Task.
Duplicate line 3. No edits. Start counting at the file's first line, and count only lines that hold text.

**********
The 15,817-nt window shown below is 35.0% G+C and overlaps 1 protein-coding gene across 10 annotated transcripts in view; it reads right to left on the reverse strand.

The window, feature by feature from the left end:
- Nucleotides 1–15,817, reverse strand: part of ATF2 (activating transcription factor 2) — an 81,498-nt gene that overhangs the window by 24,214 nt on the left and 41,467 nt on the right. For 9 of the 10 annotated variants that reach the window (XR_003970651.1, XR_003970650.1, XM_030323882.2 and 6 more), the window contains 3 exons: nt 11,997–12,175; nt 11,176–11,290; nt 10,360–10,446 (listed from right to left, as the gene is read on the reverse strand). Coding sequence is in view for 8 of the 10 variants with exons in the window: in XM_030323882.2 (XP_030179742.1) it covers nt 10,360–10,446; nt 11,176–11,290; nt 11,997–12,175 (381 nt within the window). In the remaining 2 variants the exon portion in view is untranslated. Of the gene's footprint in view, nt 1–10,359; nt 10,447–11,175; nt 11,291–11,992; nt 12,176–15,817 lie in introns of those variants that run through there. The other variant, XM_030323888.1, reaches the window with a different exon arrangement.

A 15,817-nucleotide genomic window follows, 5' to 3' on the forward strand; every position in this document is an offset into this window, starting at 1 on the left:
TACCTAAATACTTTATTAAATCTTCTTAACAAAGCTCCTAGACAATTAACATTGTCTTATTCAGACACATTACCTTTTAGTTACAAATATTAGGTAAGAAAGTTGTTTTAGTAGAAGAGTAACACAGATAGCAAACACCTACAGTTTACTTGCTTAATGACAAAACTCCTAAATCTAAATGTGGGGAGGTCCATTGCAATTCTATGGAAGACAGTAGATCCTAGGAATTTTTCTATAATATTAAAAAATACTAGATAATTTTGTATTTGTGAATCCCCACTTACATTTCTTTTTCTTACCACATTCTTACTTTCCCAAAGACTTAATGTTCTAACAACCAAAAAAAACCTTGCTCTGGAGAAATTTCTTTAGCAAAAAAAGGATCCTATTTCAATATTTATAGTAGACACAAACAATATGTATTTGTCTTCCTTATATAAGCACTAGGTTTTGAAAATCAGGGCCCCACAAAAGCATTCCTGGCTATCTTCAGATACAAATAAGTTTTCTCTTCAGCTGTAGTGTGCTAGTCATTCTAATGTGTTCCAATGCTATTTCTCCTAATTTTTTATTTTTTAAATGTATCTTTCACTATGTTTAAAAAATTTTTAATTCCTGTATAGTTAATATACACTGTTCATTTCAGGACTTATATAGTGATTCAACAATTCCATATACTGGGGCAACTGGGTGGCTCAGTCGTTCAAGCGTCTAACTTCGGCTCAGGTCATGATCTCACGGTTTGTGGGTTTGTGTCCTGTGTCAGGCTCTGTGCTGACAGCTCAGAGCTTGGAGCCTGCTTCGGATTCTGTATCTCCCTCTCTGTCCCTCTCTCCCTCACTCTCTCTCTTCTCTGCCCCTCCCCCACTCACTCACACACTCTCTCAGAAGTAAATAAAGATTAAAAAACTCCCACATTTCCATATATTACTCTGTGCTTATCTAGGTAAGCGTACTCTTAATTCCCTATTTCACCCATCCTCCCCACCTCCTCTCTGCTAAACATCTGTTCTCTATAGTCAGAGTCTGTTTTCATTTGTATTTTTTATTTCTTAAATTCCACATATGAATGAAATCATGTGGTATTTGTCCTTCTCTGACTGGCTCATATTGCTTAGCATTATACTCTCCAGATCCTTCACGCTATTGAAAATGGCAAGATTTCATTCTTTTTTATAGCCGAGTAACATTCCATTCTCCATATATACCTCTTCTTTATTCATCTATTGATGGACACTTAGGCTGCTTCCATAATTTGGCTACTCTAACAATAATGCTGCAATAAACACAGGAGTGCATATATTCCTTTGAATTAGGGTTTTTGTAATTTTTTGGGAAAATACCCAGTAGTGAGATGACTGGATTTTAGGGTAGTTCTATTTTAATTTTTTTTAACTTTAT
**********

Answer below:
- Nucleotides 1–15,817, reverse strand: part of ATF2 (activating transcription factor 2) — an 81,498-nt gene that overhangs the window by 24,214 nt on the left and 41,467 nt on the right. For 9 of the 10 annotated variants that reach the window (XR_003970651.1, XR_003970650.1, XM_030323882.2 and 6 more), the window contains 3 exons: nt 11,997–12,175; nt 11,176–11,290; nt 10,360–10,446 (listed from right to left, as the gene is read on the reverse strand). Coding sequence is in view for 8 of the 10 variants with exons in the window: in XM_030323882.2 (XP_030179742.1) it covers nt 10,360–10,446; nt 11,176–11,290; nt 11,997–12,175 (381 nt within the window). In the remaining 2 variants the exon portion in view is untranslated. Of the gene's footprint in view, nt 1–10,359; nt 10,447–11,175; nt 11,291–11,992; nt 12,176–15,817 lie in introns of those variants that run through there. The other variant, XM_030323888.1, reaches the window with a different exon arrangement.